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>> what you are showing, ap stories, what is being discussed by ap stories is different from the leaderboard of all journalists? >> that is a great point. with the rest of muck rack, what journalists are talking about on twitter is different than what the general public is talking about. it is a new way to get insight into what your colleagues are saying. you can also do searches and find other journalists. you can search by name, like we did here for fiona. you can search to see what other journalists are talking about at the new york press or what is happening in congress today or a really niche topic like a given bill. and when you get to the journalist profile, this is something journalists can customize. here is one, fiona at the bbc, where she lists herself, what she covers, what she does not
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cover. these are things people had been pitching her on. no previous viewpoint pieces. she can also upload her work, so some of her top articles, just a couple clicks away to put her best work in one place and display it. finally we have the new tool we launched several months ago called who shared my link? whosharedmylink.com. you can pull in any link, your work, your competitors' work, and i pulled in the link for the website where we are today, and it has 914 social media shares. great work to the new york press
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club social media team. you can see that 12 journalists, starting with patricia, who is right up here. it makes for an easy way to see what your colleagues have said about your link and how much is your linking shared. with that i should return to my coffee over my comfortable little seat over there. so thank you. [applause] >> now we are going to have carla from dnainfo. >> i am going very old school, and have my notes on a cocktail napkin here. i want to prove to you that i still use pens and paper.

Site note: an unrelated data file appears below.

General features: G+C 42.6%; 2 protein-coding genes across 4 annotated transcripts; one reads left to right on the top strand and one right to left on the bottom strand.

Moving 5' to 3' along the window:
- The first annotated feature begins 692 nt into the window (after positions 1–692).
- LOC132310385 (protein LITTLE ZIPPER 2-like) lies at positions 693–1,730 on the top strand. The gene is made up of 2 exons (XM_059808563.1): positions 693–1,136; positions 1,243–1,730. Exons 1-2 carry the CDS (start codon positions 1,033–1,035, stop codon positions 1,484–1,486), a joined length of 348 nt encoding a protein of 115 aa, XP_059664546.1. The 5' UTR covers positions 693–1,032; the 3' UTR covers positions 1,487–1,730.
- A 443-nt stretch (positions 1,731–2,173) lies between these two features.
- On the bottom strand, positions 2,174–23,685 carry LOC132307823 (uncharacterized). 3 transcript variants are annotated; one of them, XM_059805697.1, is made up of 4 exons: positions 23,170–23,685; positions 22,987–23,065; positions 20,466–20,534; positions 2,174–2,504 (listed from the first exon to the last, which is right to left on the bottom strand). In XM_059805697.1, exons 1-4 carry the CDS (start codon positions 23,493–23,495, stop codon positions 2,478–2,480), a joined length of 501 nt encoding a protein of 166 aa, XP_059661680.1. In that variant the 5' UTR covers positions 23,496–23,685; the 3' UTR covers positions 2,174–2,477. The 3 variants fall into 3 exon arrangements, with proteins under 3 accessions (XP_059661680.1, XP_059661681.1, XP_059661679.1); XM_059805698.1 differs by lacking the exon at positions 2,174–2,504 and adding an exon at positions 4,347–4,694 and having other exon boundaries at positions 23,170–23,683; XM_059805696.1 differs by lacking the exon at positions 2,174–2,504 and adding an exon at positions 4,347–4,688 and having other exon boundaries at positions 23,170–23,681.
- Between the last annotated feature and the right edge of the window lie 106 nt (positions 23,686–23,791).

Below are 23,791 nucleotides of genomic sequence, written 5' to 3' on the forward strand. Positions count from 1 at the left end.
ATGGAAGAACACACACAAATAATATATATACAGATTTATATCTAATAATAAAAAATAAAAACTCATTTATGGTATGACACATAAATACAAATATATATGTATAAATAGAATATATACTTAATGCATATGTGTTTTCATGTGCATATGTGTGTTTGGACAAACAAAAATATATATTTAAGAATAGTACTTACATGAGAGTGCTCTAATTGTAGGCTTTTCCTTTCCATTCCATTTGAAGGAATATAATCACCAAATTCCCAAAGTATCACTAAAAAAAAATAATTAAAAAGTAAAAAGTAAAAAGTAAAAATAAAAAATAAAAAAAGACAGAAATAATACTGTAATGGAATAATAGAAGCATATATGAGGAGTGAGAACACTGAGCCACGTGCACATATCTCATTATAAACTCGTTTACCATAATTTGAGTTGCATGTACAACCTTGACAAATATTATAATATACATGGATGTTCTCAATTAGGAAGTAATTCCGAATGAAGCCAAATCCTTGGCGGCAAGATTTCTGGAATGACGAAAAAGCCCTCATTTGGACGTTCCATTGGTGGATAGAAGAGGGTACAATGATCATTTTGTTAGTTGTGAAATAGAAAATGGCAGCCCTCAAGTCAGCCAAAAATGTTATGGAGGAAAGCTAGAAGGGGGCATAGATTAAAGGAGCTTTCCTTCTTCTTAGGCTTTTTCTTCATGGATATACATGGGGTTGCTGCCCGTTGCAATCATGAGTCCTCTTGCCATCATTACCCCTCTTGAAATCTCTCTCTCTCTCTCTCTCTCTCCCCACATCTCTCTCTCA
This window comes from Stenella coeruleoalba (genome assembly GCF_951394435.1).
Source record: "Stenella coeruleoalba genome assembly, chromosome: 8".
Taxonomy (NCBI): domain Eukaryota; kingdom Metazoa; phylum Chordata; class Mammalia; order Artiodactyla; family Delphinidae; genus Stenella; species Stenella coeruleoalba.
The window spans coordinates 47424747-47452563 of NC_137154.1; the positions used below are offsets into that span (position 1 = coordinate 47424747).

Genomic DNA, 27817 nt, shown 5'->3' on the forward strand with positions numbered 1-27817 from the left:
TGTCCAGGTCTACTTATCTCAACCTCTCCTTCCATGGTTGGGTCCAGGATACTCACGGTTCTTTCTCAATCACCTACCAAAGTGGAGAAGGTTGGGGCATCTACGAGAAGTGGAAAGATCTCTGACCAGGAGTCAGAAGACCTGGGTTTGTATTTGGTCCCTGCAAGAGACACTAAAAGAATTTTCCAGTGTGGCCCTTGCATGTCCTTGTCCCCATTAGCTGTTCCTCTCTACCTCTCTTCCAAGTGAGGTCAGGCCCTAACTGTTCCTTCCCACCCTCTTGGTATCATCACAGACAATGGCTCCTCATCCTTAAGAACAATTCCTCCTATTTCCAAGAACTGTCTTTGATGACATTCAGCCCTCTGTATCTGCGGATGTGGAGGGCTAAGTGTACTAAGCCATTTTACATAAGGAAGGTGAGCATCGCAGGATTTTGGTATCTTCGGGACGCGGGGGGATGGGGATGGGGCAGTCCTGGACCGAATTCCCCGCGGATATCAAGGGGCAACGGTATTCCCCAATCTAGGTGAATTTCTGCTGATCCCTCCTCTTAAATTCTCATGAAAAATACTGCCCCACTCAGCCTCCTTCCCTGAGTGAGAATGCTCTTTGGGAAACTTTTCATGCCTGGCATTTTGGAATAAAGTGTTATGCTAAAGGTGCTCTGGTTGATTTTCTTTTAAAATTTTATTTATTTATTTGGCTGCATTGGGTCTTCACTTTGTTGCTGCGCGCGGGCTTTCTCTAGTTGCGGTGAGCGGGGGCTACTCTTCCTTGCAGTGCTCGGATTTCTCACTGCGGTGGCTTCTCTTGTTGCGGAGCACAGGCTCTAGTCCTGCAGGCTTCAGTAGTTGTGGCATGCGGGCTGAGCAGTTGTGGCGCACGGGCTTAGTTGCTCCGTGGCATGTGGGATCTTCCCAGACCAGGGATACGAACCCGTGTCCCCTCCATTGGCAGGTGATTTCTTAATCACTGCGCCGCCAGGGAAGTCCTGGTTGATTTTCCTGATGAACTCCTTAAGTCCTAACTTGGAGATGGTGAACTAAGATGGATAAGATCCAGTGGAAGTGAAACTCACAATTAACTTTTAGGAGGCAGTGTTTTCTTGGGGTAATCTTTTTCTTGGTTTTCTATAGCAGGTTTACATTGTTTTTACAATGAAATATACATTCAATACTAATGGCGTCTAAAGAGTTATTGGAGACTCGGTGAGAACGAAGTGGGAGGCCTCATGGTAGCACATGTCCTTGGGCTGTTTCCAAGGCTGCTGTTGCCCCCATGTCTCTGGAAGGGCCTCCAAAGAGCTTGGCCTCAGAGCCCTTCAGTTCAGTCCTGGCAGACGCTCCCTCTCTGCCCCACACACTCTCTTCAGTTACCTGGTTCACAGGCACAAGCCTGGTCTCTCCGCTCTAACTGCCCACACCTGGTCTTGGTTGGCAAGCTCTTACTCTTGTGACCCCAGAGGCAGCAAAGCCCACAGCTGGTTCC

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my name is carla, and i am the director of social engagement at dnainfo. we are a hyper local news site here and in new york and chicago, and hopefully beyond in the coming months and years. what we do is really create and tap into communities in urban settings. what that means is for our journalists is basically figuring out once they are on the ground in the neighborhoods we cover, which is all of the neighborhoods in new york and chicago proper, and really build a relationship that they have developed on the ground and take those into the virtual world. the way they do that is to some tools like obviously twitter,
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facebook, instagram, all sorts of social media platforms that i am sure you have heard about quite a bit. what we are trying to do is take social media beyond just a broadcasting platform. one of the beauties of social media is it is a two-way conversation, and i think some of the errors of traditional journalists on social media in the beginning was basically using it as an rss feed, replicating what they were putting on in print and on their website, and just pushing out all of that content. like i said, there is this dual conversation that is coming on social meeting, and that is something that is new. in the past, for me, and i have only been a journalist for a little bit more than a decade, it used to be that maybe i would be lucky and received a letter to the editor about one of my stories. i had my fingers crossed that